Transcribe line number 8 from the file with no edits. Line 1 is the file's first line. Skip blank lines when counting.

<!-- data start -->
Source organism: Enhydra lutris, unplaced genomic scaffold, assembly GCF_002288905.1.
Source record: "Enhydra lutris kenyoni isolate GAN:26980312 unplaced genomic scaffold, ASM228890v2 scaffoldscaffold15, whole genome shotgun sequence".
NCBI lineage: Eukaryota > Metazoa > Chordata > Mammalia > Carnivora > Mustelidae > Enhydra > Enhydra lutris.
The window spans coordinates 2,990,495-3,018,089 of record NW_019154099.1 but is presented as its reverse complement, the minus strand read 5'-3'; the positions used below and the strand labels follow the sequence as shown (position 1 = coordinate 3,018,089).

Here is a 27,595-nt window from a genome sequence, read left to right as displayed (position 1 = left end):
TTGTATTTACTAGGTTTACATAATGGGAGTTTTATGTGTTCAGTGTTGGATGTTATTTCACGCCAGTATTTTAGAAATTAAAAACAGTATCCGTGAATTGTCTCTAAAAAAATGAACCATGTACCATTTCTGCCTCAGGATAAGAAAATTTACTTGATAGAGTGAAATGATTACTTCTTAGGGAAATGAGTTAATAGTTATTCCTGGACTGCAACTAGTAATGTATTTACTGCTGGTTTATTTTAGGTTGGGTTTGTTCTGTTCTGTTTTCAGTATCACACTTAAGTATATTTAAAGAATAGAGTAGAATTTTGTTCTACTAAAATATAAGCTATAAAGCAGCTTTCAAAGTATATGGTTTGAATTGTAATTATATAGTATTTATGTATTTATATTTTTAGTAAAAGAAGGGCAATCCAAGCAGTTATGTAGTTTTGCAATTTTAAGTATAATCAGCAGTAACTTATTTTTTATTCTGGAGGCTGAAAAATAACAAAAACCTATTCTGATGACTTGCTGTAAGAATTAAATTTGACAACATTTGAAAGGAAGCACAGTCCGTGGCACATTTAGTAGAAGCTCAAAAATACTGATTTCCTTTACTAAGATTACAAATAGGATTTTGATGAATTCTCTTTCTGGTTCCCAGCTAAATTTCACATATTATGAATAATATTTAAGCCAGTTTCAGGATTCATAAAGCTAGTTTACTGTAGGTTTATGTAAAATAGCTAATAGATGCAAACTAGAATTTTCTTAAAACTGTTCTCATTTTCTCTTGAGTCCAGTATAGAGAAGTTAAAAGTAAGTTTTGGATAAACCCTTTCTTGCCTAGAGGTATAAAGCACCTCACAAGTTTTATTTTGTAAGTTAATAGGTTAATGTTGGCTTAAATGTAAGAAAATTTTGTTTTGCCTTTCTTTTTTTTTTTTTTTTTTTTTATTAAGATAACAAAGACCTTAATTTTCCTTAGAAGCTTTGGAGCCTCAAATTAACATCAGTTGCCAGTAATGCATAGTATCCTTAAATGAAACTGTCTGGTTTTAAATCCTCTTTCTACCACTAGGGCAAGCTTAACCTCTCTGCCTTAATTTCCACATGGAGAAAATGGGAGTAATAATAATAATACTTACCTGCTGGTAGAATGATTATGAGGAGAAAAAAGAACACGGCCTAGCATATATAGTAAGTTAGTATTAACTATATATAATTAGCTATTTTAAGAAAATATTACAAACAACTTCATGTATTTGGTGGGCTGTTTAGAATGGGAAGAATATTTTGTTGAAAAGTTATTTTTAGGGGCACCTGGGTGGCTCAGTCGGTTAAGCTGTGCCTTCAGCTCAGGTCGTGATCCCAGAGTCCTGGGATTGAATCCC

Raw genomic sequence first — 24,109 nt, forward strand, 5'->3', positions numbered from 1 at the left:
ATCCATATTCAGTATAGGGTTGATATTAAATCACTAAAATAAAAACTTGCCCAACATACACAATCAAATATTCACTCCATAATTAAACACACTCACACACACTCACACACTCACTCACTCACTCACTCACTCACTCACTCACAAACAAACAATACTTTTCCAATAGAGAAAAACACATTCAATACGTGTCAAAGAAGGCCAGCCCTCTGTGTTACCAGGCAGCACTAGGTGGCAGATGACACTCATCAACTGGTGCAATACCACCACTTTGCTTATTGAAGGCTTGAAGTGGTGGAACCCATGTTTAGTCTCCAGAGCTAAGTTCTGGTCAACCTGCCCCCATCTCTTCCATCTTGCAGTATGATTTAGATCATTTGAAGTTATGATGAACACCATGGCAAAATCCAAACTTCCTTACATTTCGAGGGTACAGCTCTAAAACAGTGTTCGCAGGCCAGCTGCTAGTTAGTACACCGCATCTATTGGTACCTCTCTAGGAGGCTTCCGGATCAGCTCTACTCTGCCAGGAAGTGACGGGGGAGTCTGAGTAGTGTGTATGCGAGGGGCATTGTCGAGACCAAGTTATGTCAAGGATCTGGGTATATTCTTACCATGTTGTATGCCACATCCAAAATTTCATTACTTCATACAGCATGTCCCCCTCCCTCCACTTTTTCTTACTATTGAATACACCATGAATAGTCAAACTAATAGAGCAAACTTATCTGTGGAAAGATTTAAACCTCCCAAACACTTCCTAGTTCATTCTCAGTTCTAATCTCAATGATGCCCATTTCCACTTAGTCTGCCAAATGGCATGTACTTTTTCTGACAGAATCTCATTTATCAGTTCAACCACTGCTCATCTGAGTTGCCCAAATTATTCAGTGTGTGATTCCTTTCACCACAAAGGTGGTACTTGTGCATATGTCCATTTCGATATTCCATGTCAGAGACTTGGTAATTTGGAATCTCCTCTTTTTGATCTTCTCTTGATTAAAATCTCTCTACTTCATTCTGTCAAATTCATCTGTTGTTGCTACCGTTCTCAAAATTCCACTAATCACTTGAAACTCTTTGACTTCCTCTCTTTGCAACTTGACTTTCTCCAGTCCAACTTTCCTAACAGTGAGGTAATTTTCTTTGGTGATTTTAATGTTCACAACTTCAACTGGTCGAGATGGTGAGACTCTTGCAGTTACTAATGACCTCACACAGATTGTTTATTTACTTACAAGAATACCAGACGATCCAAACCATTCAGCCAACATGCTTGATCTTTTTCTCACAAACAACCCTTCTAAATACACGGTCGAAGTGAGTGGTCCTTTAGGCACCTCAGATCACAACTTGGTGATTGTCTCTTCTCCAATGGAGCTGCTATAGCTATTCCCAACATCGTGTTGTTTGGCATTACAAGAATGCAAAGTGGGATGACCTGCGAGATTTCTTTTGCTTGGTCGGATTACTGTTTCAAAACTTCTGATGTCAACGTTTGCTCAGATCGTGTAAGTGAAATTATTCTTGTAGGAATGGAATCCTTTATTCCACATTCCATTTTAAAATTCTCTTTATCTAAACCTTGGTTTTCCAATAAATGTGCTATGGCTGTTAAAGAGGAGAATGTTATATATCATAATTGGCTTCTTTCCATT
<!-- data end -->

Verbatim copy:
ATCCATATTCAGTATAGGGTTGATATTAAATCACTAAAATAAAAACTTGCCCAACATACACAATCAAATATTCACTCCATAATTAAACACACTCACACACACTCACACACTCACTCACTCACTCACTCACTCACTCACTCACAAACAAACAATACTTTTCCAATAGAGAAAAACACATTCAATACGTGTCAAAGAAGGCCAGCCCTCTGTGTTACCAGGCAGCACTAGGTGGCAGATGACACTCATCAACTGGTGCAATACCACCACTTTGCTTATTGAAGGCTTGAAGTGGTGGAACCCATGTTTAGTCTCCAGAGCTAAGTTCTGGTCAACCTGCCCCCATCTCTTCCATCTTGCAGTATGATTTAGATCATTTGAAGTTATGATGAACACCATGGCAAAATCCAAACTTCCTTACATTTCGAGGGTACAGCTCTAAAACAGTGTTCGCAGGCCAGCTGCTAGTTAGTACACCGCATCTATTGGTACCTCTCTAGGAGGCTTCCGGATCAGCTCTACTCTGCCAGGAAGTGACGGGGGAGTCTGAGTAGTGTGTATGCGAGGGGCATTGTCGAGACCAAGTTATGTCAAGGATCTGGGTATATTCTTACCATGTTGTATGCCACATCCAAAATTTCATTACTTCATACAGCATGTCCCCCTCCCTCCACTTTTTCTTACTATTGAATACACCATGAATAGTCAAACTAATAGAGCAAACTTATCTGTGGAAAGATTTAAACCTCCCAAACACTTCCTAGTTCATTCTCAGTTCTAATCTCAATGATGCCCATTTCCACTTAGTCTGCCAAATGGCATGTACTTTTTCTGACAGAATCTCATTTATCAGTTCAACCACTGCTCATCTGAGTTGCCCAAATTATTCAGTGTGTGATTCCTTTCACCACAAAGGTGGTACTTGTGCATATGTCCATTTCGATATTCCATGTCAGAGACTTGGTAATTTGGAATCTCCTCTTTTTGATCTTCTCTTGATTAAAATCTCTCTACTTCATTCTGTCAAATTCATCTGTTGTTGCTACCGTTCTCAAAATTCCACTAATCACTTGAAACTCTTTGACTTCCTCTCTTTGCAACTTGACTTTCTCCAGTCCAACTTTCCTAACAGTGAGGTAATTTTCTTTGGTGATTTTAATGTTCACAACTTCAACTGGTCGAGATGGTGAGACTCTTGCAGTTACTAATGACCTCACACAGATTGTTTATTTACTTACAAGAATACCAGACGATCCAAACCATTCAGCCAACATGCTTGATCTTTTTCTCACAAACAACCCTTCTAAATACACGGTCGAAGTGAGTGGTCCTTTAGGCACCTCAGATCACAACTTGGTGATTGTCTCTTCTCCAATGGAGCTGCTATAGCTATTCCCAACATCGTGTTGTTTGGCATTACAAGAATGCAAAGTGGGATGACCTGCGAGATTTCTTTTGCTTGGTCGGATTACTGTTTCAAAACTTCTGATGTCAACGTTTGCTCAGATCGTGTAAGTGAAATTATTCTTGTAGGAATGGAATCCTTTATTCCACATTCCATTTTAAAATTCTCTTTATCTAAACCTTGGTTTTCCAATAAATGTGCTATGGCTGTTAAAGAGGAGAATGTTATATATCATAATTGGCTTCTTTCCATT